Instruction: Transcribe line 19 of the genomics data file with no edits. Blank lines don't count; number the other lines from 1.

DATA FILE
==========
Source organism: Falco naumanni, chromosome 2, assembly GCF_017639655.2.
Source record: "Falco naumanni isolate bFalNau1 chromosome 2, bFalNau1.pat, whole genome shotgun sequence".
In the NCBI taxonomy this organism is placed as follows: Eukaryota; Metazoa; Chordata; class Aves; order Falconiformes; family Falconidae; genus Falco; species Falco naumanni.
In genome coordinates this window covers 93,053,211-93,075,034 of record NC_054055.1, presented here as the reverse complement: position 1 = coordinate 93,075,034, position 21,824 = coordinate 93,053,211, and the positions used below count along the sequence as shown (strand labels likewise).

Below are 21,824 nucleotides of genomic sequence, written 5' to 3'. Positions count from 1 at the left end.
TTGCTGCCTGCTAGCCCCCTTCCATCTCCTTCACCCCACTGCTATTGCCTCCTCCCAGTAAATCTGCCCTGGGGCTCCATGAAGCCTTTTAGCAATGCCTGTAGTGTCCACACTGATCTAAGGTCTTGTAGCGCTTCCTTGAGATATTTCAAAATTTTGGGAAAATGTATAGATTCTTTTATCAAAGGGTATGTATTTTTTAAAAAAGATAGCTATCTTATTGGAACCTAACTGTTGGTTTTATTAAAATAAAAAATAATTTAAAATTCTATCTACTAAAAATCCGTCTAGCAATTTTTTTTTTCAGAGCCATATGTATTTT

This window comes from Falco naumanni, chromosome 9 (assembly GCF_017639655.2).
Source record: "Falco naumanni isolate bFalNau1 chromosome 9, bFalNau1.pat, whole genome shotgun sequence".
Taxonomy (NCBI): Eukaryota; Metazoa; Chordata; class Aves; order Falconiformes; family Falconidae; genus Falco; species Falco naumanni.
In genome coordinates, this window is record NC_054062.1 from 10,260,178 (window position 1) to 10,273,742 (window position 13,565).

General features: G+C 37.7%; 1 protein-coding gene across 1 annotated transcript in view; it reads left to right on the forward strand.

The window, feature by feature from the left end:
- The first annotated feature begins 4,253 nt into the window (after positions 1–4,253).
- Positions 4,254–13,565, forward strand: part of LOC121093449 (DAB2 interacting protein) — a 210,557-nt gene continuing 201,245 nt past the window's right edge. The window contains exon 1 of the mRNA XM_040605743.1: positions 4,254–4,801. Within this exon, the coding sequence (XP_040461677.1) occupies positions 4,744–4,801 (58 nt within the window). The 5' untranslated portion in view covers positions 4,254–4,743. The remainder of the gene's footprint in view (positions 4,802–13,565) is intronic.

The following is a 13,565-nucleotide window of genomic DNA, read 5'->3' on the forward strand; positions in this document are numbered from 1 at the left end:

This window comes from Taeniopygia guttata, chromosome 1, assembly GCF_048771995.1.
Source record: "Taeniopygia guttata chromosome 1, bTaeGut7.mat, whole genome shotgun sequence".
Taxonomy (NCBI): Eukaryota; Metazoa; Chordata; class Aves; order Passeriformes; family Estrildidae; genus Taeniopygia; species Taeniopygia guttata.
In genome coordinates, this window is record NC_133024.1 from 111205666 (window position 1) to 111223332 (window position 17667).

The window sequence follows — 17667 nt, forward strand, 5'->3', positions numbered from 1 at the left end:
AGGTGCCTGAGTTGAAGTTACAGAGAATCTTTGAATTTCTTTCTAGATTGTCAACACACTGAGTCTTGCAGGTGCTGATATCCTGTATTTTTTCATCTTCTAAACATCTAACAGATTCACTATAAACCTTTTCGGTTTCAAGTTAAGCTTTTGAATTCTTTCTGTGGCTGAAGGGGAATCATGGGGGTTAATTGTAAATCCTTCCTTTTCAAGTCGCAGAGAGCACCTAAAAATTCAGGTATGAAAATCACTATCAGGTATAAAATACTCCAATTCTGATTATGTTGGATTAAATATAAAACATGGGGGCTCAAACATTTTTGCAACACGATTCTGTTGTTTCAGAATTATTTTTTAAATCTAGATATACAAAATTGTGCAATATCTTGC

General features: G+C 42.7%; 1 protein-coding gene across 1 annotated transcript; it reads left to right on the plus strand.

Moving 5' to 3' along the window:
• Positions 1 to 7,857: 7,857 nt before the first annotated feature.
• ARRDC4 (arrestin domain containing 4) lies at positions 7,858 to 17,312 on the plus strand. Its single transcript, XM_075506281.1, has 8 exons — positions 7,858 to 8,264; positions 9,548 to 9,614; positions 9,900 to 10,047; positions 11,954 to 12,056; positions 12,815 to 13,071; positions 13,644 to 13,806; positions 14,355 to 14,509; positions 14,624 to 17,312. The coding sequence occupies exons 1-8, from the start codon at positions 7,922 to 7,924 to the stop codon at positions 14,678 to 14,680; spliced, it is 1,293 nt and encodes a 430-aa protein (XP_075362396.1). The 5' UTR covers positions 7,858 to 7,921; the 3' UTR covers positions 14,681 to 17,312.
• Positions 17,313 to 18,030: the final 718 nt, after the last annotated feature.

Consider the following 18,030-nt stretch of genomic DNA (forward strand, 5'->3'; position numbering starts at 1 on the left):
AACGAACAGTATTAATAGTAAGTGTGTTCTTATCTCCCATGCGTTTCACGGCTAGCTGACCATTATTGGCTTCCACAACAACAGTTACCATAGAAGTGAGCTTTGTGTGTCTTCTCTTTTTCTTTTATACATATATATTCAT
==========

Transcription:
In genome coordinates, this window is record NC_133024.1 from 111205666 (window position 1) to 111223332 (window position 17667).